GUATEMALA CITY — A former military general known for his “iron fist” campaign to stop Guatemala’s epidemic crime rates leads the field of 10 candidates in Sunday’s presidential election.
Voters disappointed in outgoing President Alvaro Colom’s failure to reduce crime have indicated that Otto Perez Molina may be the best person to lead the charge in a nation with one of the highest murder rates in the Western Hemisphere.
“I’m voting because it’s my duty, because I’m Guatemalan — but also so we can get under control all of the violence, corruption, impunity and lack of employment in my country,” said 68-year-old veterinarian Luis Eduardo Rodriguez Contenti.
Rodriguez works in Guatemala’s violent northern region of Peten, where 27 people were decapitated in an assault in March that authorities attribute to the Zetas drug gang, a Mexico-based organization that has expanded across the border.
“My business has fallen by 60 percent, especially after what happened in March,” Rodriguez said.
The president of the Supreme Electoral Tribunal, Maria Eugenia Villagran, estimated the turnout to be higher than 50 percent. Polls closed Sunday evening and officials said vote counting had begun.
In the most recent polls, Perez had the support of as many as 48 percent of voters, followed by businessmen Manuel Baldizon with 18 and Eduardo Suger with 10 percent. All are right-leaning.
Perez needs more than 50 percent of the vote to avoid a November runoff. The winner takes office in January.
“Let’s not exclude the possibility that we could win in the first round,” Perez said after casting his vote in a local school Sunday. “It will be the will of God and the Guatemalan people, but let’s not rule it out.”
There were sporadic reports of violence related to the vote, but nothing like in 2007 when Perez narrowly lost to Colom. That campaign was marred by a wave of violence that left more than 50 candidates, party activists and their family members dead.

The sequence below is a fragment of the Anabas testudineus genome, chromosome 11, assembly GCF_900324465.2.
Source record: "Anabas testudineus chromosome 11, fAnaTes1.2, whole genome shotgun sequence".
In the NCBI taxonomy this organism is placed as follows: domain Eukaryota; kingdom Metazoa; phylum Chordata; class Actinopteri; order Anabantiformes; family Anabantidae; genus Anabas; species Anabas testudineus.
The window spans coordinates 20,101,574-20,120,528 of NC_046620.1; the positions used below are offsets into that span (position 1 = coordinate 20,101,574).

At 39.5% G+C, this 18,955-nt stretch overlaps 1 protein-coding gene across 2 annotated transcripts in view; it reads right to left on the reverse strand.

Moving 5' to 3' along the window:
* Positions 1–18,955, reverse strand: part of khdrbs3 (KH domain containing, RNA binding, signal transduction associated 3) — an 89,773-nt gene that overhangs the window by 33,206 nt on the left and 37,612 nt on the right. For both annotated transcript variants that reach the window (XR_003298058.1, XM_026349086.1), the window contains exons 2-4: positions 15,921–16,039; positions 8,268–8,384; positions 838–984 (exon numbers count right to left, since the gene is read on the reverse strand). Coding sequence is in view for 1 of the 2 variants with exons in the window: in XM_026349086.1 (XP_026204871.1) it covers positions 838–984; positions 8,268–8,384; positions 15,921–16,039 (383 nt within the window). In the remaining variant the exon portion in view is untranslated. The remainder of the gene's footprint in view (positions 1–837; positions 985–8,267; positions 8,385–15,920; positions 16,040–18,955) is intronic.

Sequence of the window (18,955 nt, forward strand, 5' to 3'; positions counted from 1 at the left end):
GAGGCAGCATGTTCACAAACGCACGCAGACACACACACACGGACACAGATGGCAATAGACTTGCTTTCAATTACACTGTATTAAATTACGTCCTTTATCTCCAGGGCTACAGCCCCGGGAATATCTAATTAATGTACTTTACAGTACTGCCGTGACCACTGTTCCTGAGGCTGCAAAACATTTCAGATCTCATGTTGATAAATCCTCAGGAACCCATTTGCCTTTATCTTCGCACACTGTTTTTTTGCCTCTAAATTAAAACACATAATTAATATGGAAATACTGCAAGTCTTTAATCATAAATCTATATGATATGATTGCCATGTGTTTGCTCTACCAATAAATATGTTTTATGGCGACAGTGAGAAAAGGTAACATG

Police spokesman Donald Gonzalez said Sunday that unknown assailants opened fire on the headquarters of Perez’s Patriot Party in San Miguel Chaparron, about 100 miles (161 kilometers) east of Guatemala city. A security guard at the headquarters died, as well as the body guard of the mayoral candidate for the rival National Unity for Hope.
Police are investigating the details of what happened.
Violence is epidemic in this nation of 14.7 million people, and organized crime has overrun many regions. Guatemala has a murder rate of 45 per 100,000, according to a report by the World Bank.
Perez, who lost to Colom in 2007, would be the first former military leader elected president since democracy was restored in the country in 1986, after the military dictatorships of the 1970s and ‘80s.
A U.N.-sponsored truth commission found that 200,000 people were killed in Guatemala’s 36-year civil war, 93 percent of them by state forces and paramilitary groups. Nonetheless, many credit Perez as having played a key role in the march toward democracy, including negotiating the 1996 peace accords that ended the conflict.
Seventy-five percent of Guatemalans live in poverty, and the indigenous and rural poor who were most hurt by the war are also bearing the brunt of the current violence.
Among a field of 10 candidates, the only leftist running is Nobel Peace Prize laureate and Mayan activist Rigoberta Menchu, who is polling with little more than 2 percent.
Baldizon, a tycoon-turned-political populist, has promised to employ the death penalty, now rarely used, and to televise executions.
Suger, who built a network of private universities, is an open defender of neoliberalism, the policy of relying on private enterprise and a market-driven approach to economic and social problems, which also stresses liberalized trade and relatively open markets.
Perez’s strongest opponent was barred from running.
Sandra Torres, Colom’s ex-wife, was declared ineligible by the Supreme Court because the constitution bars family members of the president from running. Torres divorced Colom before declaring her candidacy, but the courts saw the move as a maneuver to evade the law.